Preparing for Spring

As the winter months come to an end, and the days start getting longer, it’s time to prepare your succulents for the warmer months ahead:

1. Gradual Transition to Outdoor Sunlight

When spring arrives, gradually reintroduce your succulents to outdoor conditions. Start by placing them in a shaded spot outdoors for a few hours each day, gradually increasing their exposure to sunlight. Sudden exposure to intense sunlight after a long winter indoors can cause sunburn and stress, so this gradual transition is essential for their well-being.

2. Check for Signs of New Growth

Inspect your succulents for signs of new growth as spring approaches. New leaves or shoots indicate that your plants are ready for more sunlight and regular watering. The appearance of new growth is a positive sign that your succulents have successfully weathered the winter and are ready to flourish in the warmer months.

3. Repot if Necessary

If your succulents have outgrown their pots during the winter, consider repotting them into larger containers with fresh succulent soil. A larger pot provides more room for root growth and can support the increased growth that typically occurs during the spring and summer. Repotting also allows you to refresh the soil, ensuring your succulents have access to essential nutrients.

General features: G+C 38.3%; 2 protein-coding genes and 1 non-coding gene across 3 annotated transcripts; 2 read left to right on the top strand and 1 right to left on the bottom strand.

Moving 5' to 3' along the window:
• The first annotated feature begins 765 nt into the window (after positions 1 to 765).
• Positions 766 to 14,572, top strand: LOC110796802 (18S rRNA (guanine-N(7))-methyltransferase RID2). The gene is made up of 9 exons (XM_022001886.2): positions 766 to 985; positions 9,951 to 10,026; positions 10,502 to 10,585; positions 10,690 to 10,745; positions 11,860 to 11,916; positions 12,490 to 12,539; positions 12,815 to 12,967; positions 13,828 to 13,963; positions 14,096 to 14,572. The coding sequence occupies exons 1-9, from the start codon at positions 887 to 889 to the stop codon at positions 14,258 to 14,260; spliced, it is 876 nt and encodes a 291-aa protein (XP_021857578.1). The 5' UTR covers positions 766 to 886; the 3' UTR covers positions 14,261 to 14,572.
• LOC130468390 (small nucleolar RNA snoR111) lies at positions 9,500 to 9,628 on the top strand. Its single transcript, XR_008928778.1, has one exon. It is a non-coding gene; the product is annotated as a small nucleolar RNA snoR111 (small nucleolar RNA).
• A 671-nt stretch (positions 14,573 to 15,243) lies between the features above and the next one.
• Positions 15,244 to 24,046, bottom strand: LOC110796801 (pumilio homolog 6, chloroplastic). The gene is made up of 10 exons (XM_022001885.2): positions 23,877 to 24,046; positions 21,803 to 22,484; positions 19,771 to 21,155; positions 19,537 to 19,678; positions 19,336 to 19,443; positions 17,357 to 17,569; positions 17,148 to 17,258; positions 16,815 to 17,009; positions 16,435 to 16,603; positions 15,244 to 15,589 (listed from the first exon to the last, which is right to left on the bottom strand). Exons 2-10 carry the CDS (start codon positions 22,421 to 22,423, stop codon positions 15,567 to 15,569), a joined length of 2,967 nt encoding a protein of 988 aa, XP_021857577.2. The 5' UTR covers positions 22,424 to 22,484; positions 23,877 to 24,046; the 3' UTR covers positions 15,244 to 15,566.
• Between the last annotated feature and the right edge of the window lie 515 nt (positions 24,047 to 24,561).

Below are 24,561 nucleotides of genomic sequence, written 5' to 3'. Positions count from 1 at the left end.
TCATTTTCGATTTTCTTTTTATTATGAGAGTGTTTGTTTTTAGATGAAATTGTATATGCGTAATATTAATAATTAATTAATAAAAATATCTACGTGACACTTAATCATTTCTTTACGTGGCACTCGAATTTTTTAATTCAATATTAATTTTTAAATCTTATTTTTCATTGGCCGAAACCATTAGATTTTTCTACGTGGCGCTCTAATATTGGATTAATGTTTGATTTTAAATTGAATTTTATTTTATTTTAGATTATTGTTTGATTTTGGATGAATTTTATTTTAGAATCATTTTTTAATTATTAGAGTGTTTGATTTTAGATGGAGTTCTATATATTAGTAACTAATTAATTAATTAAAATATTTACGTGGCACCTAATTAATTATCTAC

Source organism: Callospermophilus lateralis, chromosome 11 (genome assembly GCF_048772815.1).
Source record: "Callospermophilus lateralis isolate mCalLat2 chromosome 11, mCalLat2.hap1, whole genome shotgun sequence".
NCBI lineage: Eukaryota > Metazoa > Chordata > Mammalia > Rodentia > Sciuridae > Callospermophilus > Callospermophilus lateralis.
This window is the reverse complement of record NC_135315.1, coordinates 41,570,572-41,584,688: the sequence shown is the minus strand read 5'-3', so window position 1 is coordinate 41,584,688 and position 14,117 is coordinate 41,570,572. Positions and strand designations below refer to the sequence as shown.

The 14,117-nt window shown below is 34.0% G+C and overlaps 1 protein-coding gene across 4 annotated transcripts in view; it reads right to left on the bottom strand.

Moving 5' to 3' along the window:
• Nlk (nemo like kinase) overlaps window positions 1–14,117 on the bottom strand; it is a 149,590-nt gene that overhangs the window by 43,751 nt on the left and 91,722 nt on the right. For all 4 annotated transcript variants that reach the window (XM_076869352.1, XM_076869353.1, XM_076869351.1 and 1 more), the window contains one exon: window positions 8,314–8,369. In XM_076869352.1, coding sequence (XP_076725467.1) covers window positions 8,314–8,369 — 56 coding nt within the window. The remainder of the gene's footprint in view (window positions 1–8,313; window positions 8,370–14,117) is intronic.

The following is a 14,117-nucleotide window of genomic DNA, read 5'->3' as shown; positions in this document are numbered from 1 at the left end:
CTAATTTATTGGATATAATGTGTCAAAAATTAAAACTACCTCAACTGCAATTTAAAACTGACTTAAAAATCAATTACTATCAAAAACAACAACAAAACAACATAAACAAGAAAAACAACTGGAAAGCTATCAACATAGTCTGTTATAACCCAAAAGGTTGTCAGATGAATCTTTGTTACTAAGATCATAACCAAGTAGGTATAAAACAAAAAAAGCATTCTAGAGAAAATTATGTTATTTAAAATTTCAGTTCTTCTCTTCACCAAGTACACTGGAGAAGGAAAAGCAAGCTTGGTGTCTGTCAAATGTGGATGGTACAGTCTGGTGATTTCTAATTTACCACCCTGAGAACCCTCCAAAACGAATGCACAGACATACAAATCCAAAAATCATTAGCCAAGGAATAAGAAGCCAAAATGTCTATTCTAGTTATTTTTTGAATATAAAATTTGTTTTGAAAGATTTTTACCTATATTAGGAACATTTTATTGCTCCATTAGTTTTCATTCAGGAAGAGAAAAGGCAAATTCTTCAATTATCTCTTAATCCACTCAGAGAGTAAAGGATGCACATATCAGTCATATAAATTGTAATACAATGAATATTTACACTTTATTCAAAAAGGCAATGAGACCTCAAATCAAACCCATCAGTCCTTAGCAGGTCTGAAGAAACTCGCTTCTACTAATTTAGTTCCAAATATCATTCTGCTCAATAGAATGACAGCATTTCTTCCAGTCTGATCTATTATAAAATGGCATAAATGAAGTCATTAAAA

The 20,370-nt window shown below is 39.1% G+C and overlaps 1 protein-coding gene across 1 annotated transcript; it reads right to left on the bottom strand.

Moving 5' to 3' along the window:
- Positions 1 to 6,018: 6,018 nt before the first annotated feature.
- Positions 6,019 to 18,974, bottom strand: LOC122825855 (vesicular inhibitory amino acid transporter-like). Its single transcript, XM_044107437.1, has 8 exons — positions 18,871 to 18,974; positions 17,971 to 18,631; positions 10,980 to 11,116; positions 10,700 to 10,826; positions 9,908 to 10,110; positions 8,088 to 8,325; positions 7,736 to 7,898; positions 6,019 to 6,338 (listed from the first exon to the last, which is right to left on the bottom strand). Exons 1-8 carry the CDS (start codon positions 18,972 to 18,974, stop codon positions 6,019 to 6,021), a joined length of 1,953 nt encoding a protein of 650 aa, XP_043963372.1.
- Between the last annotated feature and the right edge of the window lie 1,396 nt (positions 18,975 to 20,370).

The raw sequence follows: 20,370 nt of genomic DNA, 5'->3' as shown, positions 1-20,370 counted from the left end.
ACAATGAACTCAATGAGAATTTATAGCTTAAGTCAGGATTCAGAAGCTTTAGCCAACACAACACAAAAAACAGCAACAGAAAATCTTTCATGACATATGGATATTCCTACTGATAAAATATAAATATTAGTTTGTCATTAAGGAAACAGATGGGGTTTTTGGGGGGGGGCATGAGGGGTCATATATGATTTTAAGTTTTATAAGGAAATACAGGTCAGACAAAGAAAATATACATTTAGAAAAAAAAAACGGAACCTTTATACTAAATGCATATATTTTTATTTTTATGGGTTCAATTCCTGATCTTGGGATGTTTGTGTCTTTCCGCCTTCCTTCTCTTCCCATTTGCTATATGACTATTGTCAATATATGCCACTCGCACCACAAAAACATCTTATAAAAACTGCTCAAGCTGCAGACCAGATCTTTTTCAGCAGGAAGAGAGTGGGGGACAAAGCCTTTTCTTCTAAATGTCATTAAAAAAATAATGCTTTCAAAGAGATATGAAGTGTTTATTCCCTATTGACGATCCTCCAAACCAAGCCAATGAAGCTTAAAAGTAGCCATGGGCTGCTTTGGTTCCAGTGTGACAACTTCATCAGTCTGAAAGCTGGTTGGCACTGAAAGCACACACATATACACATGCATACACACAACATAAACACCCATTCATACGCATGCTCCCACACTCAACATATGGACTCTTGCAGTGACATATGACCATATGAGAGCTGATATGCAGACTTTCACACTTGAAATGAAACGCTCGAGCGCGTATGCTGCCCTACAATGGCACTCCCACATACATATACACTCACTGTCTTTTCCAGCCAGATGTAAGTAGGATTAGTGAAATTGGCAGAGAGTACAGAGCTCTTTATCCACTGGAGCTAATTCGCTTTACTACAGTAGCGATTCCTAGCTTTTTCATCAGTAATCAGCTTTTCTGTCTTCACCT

Successfully keeping your succulents alive during the winter months requires attention to light, soil, watering, and temperature considerations. By understanding the specific needs of your succulent varieties and following these guidelines, you can ensure that your succulents not only survive but thrive throughout the cold season. Remember to provide them with adequate light, well-draining soil, and careful watering to keep them healthy and beautiful year-round. With the right care and attention, your succulents will continue to brighten your indoor and outdoor spaces, even in the harshest of winters.